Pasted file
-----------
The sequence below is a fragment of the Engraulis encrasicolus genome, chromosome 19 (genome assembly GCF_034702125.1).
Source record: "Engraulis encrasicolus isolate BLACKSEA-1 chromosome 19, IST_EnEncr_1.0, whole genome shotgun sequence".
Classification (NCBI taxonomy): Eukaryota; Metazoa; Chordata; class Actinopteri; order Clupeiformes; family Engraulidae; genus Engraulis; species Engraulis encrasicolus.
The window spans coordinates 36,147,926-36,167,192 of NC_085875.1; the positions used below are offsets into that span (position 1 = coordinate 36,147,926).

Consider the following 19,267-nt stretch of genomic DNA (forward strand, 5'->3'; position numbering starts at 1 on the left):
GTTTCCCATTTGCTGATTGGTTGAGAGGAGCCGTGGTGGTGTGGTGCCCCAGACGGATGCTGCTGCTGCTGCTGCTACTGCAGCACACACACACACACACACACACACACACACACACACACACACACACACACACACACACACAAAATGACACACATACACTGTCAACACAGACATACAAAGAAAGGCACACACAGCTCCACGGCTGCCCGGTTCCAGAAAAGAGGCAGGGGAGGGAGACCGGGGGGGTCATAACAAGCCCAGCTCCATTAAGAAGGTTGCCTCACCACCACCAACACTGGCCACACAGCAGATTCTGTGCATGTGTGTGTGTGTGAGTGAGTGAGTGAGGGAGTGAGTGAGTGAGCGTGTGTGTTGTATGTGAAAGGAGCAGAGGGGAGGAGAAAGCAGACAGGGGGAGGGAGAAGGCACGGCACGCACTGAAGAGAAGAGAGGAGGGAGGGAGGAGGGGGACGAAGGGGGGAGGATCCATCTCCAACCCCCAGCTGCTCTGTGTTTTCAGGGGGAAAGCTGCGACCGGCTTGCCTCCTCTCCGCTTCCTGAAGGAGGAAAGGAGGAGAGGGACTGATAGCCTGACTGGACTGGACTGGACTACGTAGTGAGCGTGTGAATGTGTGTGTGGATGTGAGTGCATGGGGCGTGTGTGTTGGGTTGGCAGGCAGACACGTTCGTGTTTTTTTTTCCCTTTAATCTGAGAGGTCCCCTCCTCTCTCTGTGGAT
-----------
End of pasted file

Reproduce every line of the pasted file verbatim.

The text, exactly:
The sequence below is a fragment of the Engraulis encrasicolus genome, chromosome 19 (genome assembly GCF_034702125.1).
Source record: "Engraulis encrasicolus isolate BLACKSEA-1 chromosome 19, IST_EnEncr_1.0, whole genome shotgun sequence".
Classification (NCBI taxonomy): Eukaryota; Metazoa; Chordata; class Actinopteri; order Clupeiformes; family Engraulidae; genus Engraulis; species Engraulis encrasicolus.
The window spans coordinates 36,147,926-36,167,192 of NC_085875.1; the positions used below are offsets into that span (position 1 = coordinate 36,147,926).

Consider the following 19,267-nt stretch of genomic DNA (forward strand, 5'->3'; position numbering starts at 1 on the left):
GTTTCCCATTTGCTGATTGGTTGAGAGGAGCCGTGGTGGTGTGGTGCCCCAGACGGATGCTGCTGCTGCTGCTGCTACTGCAGCACACACACACACACACACACACACACACACACACACACACACACACACACACACACACACAAAATGACACACATACACTGTCAACACAGACATACAAAGAAAGGCACACACAGCTCCACGGCTGCCCGGTTCCAGAAAAGAGGCAGGGGAGGGAGACCGGGGGGGTCATAACAAGCCCAGCTCCATTAAGAAGGTTGCCTCACCACCACCAACACTGGCCACACAGCAGATTCTGTGCATGTGTGTGTGTGTGAGTGAGTGAGTGAGGGAGTGAGTGAGTGAGCGTGTGTGTTGTATGTGAAAGGAGCAGAGGGGAGGAGAAAGCAGACAGGGGGAGGGAGAAGGCACGGCACGCACTGAAGAGAAGAGAGGAGGGAGGGAGGAGGGGGACGAAGGGGGGAGGATCCATCTCCAACCCCCAGCTGCTCTGTGTTTTCAGGGGGAAAGCTGCGACCGGCTTGCCTCCTCTCCGCTTCCTGAAGGAGGAAAGGAGGAGAGGGACTGATAGCCTGACTGGACTGGACTGGACTACGTAGTGAGCGTGTGAATGTGTGTGTGGATGTGAGTGCATGGGGCGTGTGTGTTGGGTTGGCAGGCAGACACGTTCGTGTTTTTTTTTCCCTTTAATCTGAGAGGTCCCCTCCTCTCTCTGTGGAT